Aims The mechanisms responsible for cardiac damage in the early stages of metabolic syndrome (MetS) remain unknown. Mitochondria are intimately associated with cellular myofibrils, with the cytoskeleton functioning as a linkage coordinator, and closely associated to the calcium release sites of the sarcoplasmic reticulum (SR). We hypothesized that early MetS is characterized by mitochondria-related myocardial damage, associated with altered cytoskeletal-mitochondria-SR interaction. Methods and results Domestic pigs were studied after 16 weeks of diet-induced MetS, MetS treated for the last 4 weeks with the mitochondrial-targeted peptide elamipretide (ELAM; 0.1 mg/kg SC q.d), or Lean controls (n = 6/group). Cardiac remodeling and function were assessed by fast comuted tomography. Myocardial mitochondrial structure, SR-mitochondria interaction, calcium handling, cytoskeletal proteins, oxidative stress, and apoptosis were studied ex-vivo. MetS pigs developed hyperlipidemia, hypertension, and insulin resistance, yet cardiac function was preserved. MetS-induced mitochondrial disorganization, decreased (C18:2)4 cardiolipin, disrupted ATP/ADP balance, and decreased cytochrome-c oxidase (COX)-IV activity. MetS also increased mitochondrial hydrogen peroxide (H 2 O 2) production, decreased nicotinamide adenine dinucleotide phosphate (NADPH)/NADP and GSH/GSSG, and decreased myocardial desmin and β2 tubulin immunoreactivity, and impaired SR-mitochondrial interaction and mitochondrial calcium handling, eliciting myocardial oxidative stress and apoptosis. ELAM improved mitochondrial organization and cardiolipin species profile, restored ATP/ADP ratio and COX-IV activity, decreased H 2 0 2 production, and improved generation of NADPH and GSH. ELAM also improved cytoskeletal-mitochondria-SR interaction and mitochondrial calcium handling, attenuating oxidative stress, and apoptosis. Conclusions Disorganization of cardiomyocyte cytoskeletal-mitochondria-SR network is associated with cardiac reversible changes in early MetS, preceding overt cardiac dysfunction. These findings may introduce novel therapeutic targets for blunting cardiac damage in early MetS.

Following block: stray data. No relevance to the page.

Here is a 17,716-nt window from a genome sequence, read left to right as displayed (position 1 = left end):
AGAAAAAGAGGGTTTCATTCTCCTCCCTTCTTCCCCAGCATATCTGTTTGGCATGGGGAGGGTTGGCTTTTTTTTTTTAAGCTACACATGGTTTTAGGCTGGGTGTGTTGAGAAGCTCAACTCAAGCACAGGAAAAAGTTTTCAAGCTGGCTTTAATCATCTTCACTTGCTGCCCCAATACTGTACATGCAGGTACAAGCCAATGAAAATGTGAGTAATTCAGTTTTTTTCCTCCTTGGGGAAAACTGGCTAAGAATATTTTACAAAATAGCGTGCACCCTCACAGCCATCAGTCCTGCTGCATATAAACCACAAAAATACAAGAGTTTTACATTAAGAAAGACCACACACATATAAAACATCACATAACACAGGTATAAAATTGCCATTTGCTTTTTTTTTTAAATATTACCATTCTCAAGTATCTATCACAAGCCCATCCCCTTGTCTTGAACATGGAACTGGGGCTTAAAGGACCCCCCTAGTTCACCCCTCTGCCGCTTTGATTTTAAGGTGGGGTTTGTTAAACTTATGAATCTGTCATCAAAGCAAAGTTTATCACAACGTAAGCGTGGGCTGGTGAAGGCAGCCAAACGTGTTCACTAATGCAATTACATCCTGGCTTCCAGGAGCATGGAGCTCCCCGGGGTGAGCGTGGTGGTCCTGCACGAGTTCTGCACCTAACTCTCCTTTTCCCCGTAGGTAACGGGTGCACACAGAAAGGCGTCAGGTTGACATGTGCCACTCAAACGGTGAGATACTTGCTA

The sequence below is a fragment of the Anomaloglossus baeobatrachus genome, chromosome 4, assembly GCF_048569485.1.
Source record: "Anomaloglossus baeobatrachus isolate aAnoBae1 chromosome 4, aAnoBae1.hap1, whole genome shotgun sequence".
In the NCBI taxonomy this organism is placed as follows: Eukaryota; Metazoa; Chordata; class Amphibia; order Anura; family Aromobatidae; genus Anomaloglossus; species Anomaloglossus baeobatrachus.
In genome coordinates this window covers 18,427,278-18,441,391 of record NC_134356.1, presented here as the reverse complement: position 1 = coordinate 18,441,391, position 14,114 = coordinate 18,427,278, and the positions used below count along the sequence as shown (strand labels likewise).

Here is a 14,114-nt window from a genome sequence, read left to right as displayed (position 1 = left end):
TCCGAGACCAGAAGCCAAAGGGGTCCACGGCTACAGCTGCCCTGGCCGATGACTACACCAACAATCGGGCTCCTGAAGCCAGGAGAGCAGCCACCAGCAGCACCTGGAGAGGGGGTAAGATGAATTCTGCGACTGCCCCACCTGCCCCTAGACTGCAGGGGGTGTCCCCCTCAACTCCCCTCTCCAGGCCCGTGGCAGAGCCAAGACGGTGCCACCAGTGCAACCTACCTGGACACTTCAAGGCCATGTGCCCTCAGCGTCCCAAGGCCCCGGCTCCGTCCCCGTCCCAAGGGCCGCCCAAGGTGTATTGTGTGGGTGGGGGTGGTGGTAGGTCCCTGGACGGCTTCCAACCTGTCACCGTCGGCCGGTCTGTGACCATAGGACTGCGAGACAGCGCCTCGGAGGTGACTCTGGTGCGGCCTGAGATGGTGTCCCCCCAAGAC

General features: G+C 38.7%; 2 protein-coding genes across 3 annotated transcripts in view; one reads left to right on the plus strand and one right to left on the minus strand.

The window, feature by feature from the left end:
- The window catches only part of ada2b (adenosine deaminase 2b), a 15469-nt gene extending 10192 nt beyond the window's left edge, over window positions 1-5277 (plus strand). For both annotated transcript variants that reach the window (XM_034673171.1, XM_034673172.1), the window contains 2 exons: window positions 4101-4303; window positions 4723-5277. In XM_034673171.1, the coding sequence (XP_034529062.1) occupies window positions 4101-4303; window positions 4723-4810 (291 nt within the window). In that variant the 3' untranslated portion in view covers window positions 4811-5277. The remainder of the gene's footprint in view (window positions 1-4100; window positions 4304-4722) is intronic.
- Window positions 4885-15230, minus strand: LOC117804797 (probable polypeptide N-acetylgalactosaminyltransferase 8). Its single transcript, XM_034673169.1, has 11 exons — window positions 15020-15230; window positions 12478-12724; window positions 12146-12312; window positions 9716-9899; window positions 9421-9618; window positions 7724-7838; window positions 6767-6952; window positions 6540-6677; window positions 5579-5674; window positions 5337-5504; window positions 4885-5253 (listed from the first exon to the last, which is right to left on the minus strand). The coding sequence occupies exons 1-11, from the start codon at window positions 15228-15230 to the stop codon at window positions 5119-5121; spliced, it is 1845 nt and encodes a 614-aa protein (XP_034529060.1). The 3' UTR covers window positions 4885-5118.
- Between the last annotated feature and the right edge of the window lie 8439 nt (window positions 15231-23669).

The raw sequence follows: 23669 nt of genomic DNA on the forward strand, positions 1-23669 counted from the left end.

- Metabolic syndrome
ASJC Scopus subject areas
- Cardiology and Cardiovascular Medicine
- Physiology (medical)